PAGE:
mike davies 1-8-19


Stourbridge outfit OF KINGS AND CAPTAINS return in stupendous form with a new three track EP, their first since the all-acoustic History album. Due for September release and, as far as I can tell, as yet untitled, it confirms their status as one of the Midlands’ most exciting rock acts. Replay opens with echoey thundering drums, keeping the momentum throughout, before the guitar riff assault kicks in, vocalist Luke Wassell in throaty, urgent raspy form, with a refrain designed for audience shout backs.

Lights again plays to riffing guitar strengths, staccato drumming phases and a driving melody line that invites heaving bodies down the front of the stage as, once again the chorus punches a fist in the air. The final track, Old Bones, starts off relatively more subdued, but, the drums still persistent, it unfolds into another chest-bursting, reach for the skies chorus that calls to mind the barricades storming heights of The Alarm.

Gorstey Lions

Based in Burntood, THE GORSTEY LEA STREET CHOIR are a Celtic Soul duo comprising Michael Clapham (formerly of early 90s outfit The Great Divide) and Rusty Phillips (whose house is in Gorstey Lea), making their debut with Lions (500 Broadcast), a gloriously melodic synth backed soul number that, dedicated to the late Paul Dennis of Afrosaxons, shimmers with the musical spirit of Dexys, Al Green, The Lighthouse Family and perhaps even a hint of Bryan Ferry. They’re currently mixing new material with Gavin Monaghan, so stay tuned.

cherry pickles

A new name to me, CHERRY PICKLES are a duo comprising Brazilian born guitarist and singer Priscila B and two-drum Kings Heath percussionist Mimi B, their debut album being the quaintly titled Cherry Pickles Will Harden Your Nipples (PNKSLM). Essentially DIY retro surf-rock with the occasional Latin tinge, it’s raw, primitive, exciting, energetic and a great deal of fun, Elvis ExorcistFantasma comes with a rockabilly edge, the Portuguese-sung is an echoey percussion driven number with vibraslap and the drums being hit with maracas, It Will All End In ears nods to classic 6os girl groups and A Bruxa (She’s A Witch) is a strummed tale of the new girl on town. A nod to their Cramps influences (especially evident on Lilly Is A Spy) comes with I Still Miss Lux, a tribute to the late Lux Interior and features some nifty saucepan percussion. It ends with the irresistible morning after the night before reverb pop Latin Discotheque (“First you came downstairs and drank half a pint of gin it with the longest track clocking in at three minutes was only 8am but there was nothing else to drink”) and then the longest track, the three-minute slow march, reverb-heavy Jimmy The Werewolf which Mimi describes as the sort of number that comes at the end of an ‘80s teen flick, “where the girl is at prom and doesn’t know if the boy she fancies will be there be there.” They also include a useful introduction to themselves called Nos Somos A Cherry Pickles in both English and Portuguese, declaring “we are the only girls that can make you cry, if we tell you to dance just don’t ask why. But if we say stop, you’d better do it.” I can feel a stiffening already.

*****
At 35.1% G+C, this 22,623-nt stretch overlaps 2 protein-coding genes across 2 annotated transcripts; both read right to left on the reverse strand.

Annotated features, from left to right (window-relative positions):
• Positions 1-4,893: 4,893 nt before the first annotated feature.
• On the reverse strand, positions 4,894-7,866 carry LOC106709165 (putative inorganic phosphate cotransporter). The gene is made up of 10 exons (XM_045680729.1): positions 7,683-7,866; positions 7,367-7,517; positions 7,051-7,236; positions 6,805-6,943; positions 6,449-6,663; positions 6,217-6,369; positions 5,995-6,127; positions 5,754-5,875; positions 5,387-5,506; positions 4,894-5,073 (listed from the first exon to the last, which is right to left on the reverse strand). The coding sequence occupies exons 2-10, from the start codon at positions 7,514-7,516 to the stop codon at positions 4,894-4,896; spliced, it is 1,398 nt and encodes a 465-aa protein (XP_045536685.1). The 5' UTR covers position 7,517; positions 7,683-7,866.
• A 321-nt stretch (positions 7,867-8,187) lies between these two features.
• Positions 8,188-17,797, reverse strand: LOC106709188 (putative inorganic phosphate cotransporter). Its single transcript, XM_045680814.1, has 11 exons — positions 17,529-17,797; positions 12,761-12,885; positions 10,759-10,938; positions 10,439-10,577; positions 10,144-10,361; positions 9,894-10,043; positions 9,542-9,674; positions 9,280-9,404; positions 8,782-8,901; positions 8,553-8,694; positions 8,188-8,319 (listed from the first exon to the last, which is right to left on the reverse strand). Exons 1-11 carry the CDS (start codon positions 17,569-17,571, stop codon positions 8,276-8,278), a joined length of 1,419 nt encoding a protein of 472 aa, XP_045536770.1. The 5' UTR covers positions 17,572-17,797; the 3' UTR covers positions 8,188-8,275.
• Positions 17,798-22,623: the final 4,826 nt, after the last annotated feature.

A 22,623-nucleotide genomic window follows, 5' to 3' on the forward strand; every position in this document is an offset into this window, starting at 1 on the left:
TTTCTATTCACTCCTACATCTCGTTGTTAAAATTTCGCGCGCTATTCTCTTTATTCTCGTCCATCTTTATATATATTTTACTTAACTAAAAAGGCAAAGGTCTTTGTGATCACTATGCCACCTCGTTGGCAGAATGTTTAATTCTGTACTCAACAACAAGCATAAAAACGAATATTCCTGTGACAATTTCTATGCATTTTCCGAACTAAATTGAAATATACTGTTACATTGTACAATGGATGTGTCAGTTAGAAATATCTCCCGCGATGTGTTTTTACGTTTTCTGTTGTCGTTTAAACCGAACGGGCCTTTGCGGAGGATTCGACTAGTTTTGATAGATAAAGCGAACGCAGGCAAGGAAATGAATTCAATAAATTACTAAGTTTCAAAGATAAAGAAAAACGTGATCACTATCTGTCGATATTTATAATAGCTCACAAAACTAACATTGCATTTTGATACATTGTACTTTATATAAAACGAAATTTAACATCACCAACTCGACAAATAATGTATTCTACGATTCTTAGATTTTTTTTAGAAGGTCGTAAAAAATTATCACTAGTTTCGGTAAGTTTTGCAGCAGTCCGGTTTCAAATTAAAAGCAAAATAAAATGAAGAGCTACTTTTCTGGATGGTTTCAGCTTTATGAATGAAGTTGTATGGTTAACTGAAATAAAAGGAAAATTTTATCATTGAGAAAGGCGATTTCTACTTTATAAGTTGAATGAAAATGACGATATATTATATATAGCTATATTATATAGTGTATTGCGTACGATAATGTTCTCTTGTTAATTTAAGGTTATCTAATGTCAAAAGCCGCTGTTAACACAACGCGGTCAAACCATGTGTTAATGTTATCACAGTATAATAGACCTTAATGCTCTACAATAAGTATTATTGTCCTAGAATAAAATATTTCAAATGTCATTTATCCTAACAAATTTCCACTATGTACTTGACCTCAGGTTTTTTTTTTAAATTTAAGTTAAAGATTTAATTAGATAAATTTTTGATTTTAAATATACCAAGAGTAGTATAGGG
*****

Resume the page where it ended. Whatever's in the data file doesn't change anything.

Making a strong bid to be the next pop noise out of Birmingham, lining up Arthur (lead vocals), Edie (bass/vocals), Leo (guitar) and Reuben (drums) FLARES have clearly partnered with the weather for their infectious summer and sunshine new single Lightning, their third release of the year following the strung out, gradually building rush of Tunnel Vision and the equally melodic bass driven funky riffing Keep It.

roots-and-branches.com 2020